Double Chamomile Chronic Pain Cream Recipe

Roman Chamomile and German Chamomile have a lot in common, but they’re also very different.

In fact . . . they’re not even the same genus or species! Roman Chamomile’s Latin name is Chamaemelum nobile, and German Chamomile’s is Matricaria recutita.

They are both beautifully relaxing—they can calm everything from emotions to inflammation. Both are gentle on skin and help soothe skin irritation. They both also ease tension in muscles and pain in joints. They are simply a great team!

I tend to use Roman Chamomile a little more often for relaxation and soothing an upset stomach, while I reach for German Chamomile for topical blends meant to relieve pain and inflammation. In this pain cream, I’m using them both. This blend is especially nice for chronic pain, since it’s persistently effective, and also very gentle on the skin over time.

Double Chamomile Chronic Pain Cream

  • 1 oz (28 g) natural unscented cream
  • 7 drops Roman Chamomile (Chamaemelum nobile)
  • 10 drops of German Chamomile (Matricaria recutita)

Make this blend in a 1 oz (30 ml) glass jar. Put the natural cream into the jar, then stir in the essential oils with a glass stirring rod or the handle of a stainless steel spoon.

Massage the cream into muscles and joints that feel painful—tense, cramped, strained, or swollen. Apply as needed every few hours.

I suggest making this blend fresh every few weeks since most natural cream is not made with a preservative. Also, be aware that German Chamomile is a blue oil, and can stain light-colored clothes or linens.

If you don’t have German Chamomile essential oil, you can use Juniper essential oil (Juniperus communis) instead. It’s also very good at soothing muscle and joint pain.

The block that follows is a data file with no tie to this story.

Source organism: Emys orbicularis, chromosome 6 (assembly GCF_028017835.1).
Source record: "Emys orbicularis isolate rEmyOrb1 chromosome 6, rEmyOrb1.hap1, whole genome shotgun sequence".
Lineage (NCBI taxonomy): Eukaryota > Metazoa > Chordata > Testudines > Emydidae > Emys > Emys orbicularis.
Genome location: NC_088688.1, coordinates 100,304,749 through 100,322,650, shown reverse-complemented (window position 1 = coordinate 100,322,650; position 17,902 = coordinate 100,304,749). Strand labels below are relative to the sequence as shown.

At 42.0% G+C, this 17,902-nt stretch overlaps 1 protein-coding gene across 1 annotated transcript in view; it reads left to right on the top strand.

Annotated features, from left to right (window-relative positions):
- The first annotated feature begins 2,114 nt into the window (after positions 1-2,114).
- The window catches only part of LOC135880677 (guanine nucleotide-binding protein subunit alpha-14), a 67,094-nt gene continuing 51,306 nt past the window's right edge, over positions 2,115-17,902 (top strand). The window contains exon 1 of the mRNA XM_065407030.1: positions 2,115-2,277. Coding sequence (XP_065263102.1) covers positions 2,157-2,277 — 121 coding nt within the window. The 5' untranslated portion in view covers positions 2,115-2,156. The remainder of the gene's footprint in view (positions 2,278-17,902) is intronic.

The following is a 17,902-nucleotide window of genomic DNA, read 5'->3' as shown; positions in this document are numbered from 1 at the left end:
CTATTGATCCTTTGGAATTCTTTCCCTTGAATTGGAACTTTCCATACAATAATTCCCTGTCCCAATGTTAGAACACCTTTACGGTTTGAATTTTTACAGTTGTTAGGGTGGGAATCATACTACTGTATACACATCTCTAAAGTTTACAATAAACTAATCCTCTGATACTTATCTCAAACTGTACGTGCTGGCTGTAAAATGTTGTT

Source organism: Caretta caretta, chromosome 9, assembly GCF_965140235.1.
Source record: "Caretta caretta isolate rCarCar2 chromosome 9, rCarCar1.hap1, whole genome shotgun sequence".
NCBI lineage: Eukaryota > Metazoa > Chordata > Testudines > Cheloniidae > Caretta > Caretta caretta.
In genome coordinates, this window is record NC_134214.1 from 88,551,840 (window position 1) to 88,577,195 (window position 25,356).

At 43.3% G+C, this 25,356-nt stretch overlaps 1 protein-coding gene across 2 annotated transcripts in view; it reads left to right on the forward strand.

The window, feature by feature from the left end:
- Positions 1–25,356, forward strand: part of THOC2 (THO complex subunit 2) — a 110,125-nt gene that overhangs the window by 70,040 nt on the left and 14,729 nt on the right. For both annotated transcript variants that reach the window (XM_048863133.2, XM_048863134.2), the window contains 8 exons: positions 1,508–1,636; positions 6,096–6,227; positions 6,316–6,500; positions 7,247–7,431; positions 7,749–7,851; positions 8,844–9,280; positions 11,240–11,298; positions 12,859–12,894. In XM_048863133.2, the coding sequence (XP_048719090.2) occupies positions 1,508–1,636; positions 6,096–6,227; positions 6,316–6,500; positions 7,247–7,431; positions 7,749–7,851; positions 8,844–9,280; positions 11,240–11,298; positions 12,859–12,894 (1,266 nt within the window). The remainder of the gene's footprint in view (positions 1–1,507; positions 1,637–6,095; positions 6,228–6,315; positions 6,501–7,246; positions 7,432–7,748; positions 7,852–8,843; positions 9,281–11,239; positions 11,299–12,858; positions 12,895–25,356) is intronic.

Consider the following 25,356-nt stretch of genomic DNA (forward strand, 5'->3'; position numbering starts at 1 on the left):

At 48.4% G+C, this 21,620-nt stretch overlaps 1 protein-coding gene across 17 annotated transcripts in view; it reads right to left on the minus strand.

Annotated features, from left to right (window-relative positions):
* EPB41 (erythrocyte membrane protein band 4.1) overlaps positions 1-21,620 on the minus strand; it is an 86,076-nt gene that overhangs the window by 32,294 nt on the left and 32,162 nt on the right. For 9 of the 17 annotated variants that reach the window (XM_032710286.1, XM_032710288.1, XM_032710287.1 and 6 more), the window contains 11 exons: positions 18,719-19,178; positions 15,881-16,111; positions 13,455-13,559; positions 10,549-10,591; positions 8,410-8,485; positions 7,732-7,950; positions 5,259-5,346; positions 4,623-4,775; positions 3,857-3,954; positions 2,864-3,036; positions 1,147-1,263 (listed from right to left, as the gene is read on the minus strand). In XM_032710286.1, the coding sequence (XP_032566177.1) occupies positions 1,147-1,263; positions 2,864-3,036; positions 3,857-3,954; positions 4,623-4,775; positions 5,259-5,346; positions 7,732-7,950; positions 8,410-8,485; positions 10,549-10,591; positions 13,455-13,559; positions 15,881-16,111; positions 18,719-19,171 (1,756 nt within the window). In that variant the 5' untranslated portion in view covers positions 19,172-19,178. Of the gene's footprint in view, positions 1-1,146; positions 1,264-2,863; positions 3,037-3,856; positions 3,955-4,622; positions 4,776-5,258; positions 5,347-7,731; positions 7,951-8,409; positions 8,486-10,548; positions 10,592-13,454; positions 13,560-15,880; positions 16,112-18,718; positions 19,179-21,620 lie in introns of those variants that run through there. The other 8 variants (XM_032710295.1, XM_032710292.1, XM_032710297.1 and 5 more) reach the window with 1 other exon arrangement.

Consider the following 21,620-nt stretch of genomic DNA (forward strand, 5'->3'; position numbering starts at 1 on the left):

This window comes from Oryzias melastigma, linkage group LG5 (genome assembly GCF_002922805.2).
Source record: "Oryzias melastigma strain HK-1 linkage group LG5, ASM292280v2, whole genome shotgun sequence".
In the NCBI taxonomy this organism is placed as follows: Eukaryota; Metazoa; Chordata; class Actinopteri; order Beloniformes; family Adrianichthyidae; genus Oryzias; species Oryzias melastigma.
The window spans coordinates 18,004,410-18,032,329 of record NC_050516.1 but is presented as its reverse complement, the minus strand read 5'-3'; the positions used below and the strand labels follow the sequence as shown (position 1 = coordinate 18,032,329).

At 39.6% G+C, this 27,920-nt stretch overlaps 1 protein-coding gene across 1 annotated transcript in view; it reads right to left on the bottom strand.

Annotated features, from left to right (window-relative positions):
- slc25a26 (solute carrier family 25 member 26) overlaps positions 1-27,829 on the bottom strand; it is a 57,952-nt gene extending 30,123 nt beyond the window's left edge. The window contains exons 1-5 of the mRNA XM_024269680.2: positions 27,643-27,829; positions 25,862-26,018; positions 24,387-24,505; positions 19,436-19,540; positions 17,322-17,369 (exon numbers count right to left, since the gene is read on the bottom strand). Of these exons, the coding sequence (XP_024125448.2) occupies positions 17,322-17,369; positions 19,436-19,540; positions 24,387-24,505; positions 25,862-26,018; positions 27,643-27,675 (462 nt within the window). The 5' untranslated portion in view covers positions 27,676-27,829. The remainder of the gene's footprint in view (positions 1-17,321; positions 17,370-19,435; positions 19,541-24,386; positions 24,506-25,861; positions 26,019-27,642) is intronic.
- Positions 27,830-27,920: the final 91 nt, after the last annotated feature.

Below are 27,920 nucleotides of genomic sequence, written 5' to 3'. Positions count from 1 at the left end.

And if you prefer a rich, luxurious butter for pain relief, you can try:

Kpangnan Butter Recipe for Joint Pain

“Kpangnan” is pronounced “pan-ya”—though it’s often just called “golden shea butter!” It’s deeply moisturizing and has nourishing components that help reduce inflammation.

At room temperature, kpangnan butter’s texture is firm like cocoa butter, and it has a beautiful powdery silkiness. It’s usually a yellow butter, and has a rich scent that’s somewhere between shea and cocoa butter—softly nutty and warm. Once the butter is smoothed onto your skin, the aroma only lingers for a few minutes.

If you’re looking for a super-moisturizer, kpangnan butter is fun to blend with. Its moisturizing properties are as impressive as shea butter’s (and that’s saying something!). In West Africa, where most kpangnan comes from, it’s often called “golden shea butter” or “yellow shea butter,” and is used for skin moisturizing, making soap, and even for cooking meals. (Don’t you just love using natural butters on your skin that are so healthy you could actually eat them?)

I like using kpangnan butter in therapeutic blends where I want a slight warming effect and some pain relief.

Some of kpangnan’s healing effects are due to the high level of stigmasterol in it. Stigmasterol is a natural plant sterol with anti-inflammatory and pain-relieving properties.

 

Here’s a massage body butter blend with kpangnan butter that you can make to relieve joint pain (especially pain that sets in when the weather turns cold). You’ll need a 4 oz (120 ml) glass jar.

Kpangnan Juniper Joint Butter

  • 1.5 oz (42 gm) Kpangnan butter (Pentadesma butyracea)
  • 1.5 oz (45 ml) Trauma Oil
  • ½ oz (14 gm) Beeswax (Cera Alba)
  • 10 drops Juniper (Juniperus communis)
  • 17 drops of Myrrh (Commiphora myrrha)
  • 13 drops Lavender (Lavandula angustifolia)

This recipe calls for Trauma Oil, which is actually an infusion of three different herbs in a single carrier oil. The carrier is usually olive oil, and the three herbs are arnica, St. John’s wort, and calendula. It’s so relieving pain.

Directions

  1. Melt your beeswax in a Pyrex measuring cup over the stove. Use the “double boiler method”—put the Pyrex in a soup pot that’s about ¼ of the way full with water. Bring the water to a gentle boil. I like to leave the handle of the Pyrex hanging over the side of the soup pot, so it’s not too hot when I go to grasp it.
  2. Add the kpangnan butter to the melted beeswax in the Pyrex.
  3. Add the Trauma oil to the Pyrex and mix.
  4. Remove the fully melted blend from heat. Add you’re essential oils and stir gently.
  5. Pour the blend into your 4 oz (120 ml) glass Rest the lid on top of the cooling butter so the essential oils won’t evaporate. Allow the butter to cool for a few hours.

The butter itself would be so soothing for joints even without the essential oils, but we’ve added oils with strong anti-inflammatory and pain relieving properties. Use your butter as often throughout the day as you like.

Source:

Aromatherapy Education and Resources

aromahead weekly
https://blog.aromahead.com/
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